Washington has allowed people to be involuntarily detained if they are a risk to themselves or others or are gravely disabled under the Involuntary Treatment Act (ITA) since 1977 – first for a short period of evaluation, then for treatment. Close of observers of modern mental health trends will not be surprised to learn that Washington’s certified evaluation and treatment facilities have been overwhelmed with too many patients and too few resources since the law was enacted.
Pierce County has tried to get around this resource constraint by housing ITA patients in emergency rooms or acute care centers. The county’s mechanism for doing so would be the issuance of “single bed certifications” allowing the ER or acute care center to be treated as an ad hoc evaluation/treatment facility. Ten ITA patients moved to dismiss petitions to extend their detention on the grounds that they were not being held in a facility that could evaluate or treat them.
In In Re Det. Of D.W. all nine Justices of the Washington Supreme Court found that it is illegal to use single bed certifications to “warehouse” ITA patients in medical facilities uncertified to provide treatment. Instead the single bed certification was to be used to place a patient in a more appropriate setting outside an evaluation treatment center. The example given by the Court was allowing an ITA patient with cancer to be placed in an oncology ward. The decision was based in statute, but contained a strong hint of due process reasoning. The Court did not, however, suggest possible ways of mitigating the bed constraint that led Pierce County to issue the single bed certifications.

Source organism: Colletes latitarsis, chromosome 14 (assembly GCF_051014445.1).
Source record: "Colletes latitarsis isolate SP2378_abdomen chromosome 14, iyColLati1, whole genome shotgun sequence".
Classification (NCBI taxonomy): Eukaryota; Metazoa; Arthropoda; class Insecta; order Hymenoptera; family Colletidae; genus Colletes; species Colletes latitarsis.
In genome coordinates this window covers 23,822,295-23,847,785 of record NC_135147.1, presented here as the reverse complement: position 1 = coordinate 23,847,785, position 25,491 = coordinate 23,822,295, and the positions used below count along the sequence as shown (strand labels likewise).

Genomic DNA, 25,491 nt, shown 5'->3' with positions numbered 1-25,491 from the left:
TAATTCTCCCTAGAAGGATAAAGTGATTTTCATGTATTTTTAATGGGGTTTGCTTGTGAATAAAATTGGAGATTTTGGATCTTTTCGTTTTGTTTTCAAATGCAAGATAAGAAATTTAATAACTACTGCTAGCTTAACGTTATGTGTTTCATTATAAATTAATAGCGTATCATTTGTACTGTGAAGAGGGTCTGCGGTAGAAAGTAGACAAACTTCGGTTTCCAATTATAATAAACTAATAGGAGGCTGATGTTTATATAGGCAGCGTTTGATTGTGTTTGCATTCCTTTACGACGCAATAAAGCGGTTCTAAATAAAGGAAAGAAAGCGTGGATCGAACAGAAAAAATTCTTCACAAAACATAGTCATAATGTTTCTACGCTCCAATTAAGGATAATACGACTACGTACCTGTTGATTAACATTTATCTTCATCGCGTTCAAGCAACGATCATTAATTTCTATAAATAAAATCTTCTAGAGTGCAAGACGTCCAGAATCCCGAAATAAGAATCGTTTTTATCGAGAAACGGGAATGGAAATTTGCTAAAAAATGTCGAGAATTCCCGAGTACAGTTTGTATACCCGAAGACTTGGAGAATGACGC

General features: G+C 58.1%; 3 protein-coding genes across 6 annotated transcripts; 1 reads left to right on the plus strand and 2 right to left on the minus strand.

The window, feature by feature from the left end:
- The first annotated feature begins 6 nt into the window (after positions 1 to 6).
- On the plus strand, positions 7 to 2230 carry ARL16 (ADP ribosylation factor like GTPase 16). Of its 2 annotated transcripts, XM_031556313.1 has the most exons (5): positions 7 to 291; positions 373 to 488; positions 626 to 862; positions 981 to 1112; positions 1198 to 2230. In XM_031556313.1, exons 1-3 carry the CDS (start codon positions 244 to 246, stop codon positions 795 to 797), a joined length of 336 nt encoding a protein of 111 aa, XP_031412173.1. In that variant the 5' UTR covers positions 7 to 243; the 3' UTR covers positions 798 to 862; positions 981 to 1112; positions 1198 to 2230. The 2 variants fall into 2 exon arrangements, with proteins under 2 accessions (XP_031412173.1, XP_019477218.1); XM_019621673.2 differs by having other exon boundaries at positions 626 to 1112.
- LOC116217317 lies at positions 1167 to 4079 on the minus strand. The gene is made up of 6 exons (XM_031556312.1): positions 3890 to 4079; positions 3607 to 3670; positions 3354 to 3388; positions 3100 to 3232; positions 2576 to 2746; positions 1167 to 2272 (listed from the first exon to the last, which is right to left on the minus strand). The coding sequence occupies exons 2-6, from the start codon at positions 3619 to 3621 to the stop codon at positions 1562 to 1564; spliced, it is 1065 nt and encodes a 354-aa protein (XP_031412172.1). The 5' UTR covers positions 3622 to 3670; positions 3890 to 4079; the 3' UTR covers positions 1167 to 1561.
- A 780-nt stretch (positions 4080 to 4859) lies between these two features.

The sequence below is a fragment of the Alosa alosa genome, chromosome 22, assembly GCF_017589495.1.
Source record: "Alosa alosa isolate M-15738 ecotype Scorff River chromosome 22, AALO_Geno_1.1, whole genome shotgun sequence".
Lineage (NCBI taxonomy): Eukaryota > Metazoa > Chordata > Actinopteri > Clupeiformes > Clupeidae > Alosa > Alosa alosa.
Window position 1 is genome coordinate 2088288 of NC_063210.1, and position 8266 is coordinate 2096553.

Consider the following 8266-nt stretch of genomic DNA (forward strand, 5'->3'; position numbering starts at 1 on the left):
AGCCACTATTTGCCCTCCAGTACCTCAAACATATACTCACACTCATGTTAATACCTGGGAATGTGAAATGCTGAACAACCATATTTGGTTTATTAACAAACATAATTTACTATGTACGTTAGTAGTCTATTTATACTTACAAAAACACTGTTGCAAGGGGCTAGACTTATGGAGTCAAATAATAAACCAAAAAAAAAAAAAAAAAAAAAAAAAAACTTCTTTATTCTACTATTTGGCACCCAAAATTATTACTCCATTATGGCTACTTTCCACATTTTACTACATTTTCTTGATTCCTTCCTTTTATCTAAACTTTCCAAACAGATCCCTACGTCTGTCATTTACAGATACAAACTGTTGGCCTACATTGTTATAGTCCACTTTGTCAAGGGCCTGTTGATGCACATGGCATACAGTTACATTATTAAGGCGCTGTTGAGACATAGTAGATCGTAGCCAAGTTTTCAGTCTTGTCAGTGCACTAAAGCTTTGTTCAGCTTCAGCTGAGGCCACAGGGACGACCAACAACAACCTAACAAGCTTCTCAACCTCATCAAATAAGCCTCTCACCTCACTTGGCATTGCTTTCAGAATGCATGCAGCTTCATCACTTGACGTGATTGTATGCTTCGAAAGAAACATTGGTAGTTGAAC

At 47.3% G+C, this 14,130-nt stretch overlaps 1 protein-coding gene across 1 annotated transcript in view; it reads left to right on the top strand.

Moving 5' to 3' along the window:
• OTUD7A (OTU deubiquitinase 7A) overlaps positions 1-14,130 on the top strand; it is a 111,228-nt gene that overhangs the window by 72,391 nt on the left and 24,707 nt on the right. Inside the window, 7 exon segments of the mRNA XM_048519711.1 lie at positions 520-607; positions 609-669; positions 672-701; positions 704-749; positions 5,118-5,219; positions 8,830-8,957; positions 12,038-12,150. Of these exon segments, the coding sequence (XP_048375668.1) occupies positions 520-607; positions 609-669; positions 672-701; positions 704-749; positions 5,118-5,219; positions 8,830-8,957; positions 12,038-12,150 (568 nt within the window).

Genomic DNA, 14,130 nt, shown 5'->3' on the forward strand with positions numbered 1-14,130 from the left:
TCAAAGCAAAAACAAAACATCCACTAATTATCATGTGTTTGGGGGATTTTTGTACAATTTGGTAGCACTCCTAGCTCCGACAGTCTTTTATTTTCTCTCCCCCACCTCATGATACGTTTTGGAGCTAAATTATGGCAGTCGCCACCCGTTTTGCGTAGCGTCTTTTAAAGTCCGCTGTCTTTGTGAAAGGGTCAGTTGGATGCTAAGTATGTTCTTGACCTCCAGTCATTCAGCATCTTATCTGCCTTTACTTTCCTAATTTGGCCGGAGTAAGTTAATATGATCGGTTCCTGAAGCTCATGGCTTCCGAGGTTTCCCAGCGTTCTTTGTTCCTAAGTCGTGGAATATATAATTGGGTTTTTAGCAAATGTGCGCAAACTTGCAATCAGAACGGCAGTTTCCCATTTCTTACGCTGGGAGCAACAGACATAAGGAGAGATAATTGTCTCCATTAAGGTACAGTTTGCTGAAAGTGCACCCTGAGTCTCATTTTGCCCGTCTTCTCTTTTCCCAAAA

The answer to this, as to other questions, is that the state needs to provide more funding for mental health treatment.